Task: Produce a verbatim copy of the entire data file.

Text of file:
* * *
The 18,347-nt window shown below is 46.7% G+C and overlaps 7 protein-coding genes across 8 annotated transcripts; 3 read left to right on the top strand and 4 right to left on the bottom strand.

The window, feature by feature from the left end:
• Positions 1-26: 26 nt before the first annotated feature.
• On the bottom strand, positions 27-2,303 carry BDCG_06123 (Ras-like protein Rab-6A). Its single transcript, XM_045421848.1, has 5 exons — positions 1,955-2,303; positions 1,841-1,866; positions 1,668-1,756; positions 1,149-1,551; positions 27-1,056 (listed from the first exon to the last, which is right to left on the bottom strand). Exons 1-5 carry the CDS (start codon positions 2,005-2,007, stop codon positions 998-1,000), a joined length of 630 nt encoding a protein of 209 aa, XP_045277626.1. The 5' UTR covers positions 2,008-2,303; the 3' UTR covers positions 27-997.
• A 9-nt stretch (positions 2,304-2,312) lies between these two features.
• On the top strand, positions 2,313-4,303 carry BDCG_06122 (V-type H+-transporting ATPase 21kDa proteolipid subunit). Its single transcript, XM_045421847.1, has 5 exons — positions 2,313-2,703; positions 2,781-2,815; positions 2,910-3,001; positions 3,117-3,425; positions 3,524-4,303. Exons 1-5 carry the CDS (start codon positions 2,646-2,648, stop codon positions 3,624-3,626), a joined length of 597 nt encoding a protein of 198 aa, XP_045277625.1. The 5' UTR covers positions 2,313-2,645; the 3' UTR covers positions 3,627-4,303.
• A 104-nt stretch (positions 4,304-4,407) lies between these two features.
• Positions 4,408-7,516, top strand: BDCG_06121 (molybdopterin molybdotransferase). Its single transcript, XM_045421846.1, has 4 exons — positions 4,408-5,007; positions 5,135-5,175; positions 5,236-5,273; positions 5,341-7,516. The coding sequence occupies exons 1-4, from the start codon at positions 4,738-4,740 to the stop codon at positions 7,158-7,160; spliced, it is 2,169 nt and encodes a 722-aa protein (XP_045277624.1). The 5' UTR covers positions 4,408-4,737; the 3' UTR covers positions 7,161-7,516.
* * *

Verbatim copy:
The 18,347-nt window shown below is 46.7% G+C and overlaps 7 protein-coding genes across 8 annotated transcripts; 3 read left to right on the top strand and 4 right to left on the bottom strand.

The window, feature by feature from the left end:
• Positions 1-26: 26 nt before the first annotated feature.
• On the bottom strand, positions 27-2,303 carry BDCG_06123 (Ras-like protein Rab-6A). Its single transcript, XM_045421848.1, has 5 exons — positions 1,955-2,303; positions 1,841-1,866; positions 1,668-1,756; positions 1,149-1,551; positions 27-1,056 (listed from the first exon to the last, which is right to left on the bottom strand). Exons 1-5 carry the CDS (start codon positions 2,005-2,007, stop codon positions 998-1,000), a joined length of 630 nt encoding a protein of 209 aa, XP_045277626.1. The 5' UTR covers positions 2,008-2,303; the 3' UTR covers positions 27-997.
• A 9-nt stretch (positions 2,304-2,312) lies between these two features.
• On the top strand, positions 2,313-4,303 carry BDCG_06122 (V-type H+-transporting ATPase 21kDa proteolipid subunit). Its single transcript, XM_045421847.1, has 5 exons — positions 2,313-2,703; positions 2,781-2,815; positions 2,910-3,001; positions 3,117-3,425; positions 3,524-4,303. Exons 1-5 carry the CDS (start codon positions 2,646-2,648, stop codon positions 3,624-3,626), a joined length of 597 nt encoding a protein of 198 aa, XP_045277625.1. The 5' UTR covers positions 2,313-2,645; the 3' UTR covers positions 3,627-4,303.
• A 104-nt stretch (positions 4,304-4,407) lies between these two features.
• Positions 4,408-7,516, top strand: BDCG_06121 (molybdopterin molybdotransferase). Its single transcript, XM_045421846.1, has 4 exons — positions 4,408-5,007; positions 5,135-5,175; positions 5,236-5,273; positions 5,341-7,516. The coding sequence occupies exons 1-4, from the start codon at positions 4,738-4,740 to the stop codon at positions 7,158-7,160; spliced, it is 2,169 nt and encodes a 722-aa protein (XP_045277624.1). The 5' UTR covers positions 4,408-4,737; the 3' UTR covers positions 7,161-7,516.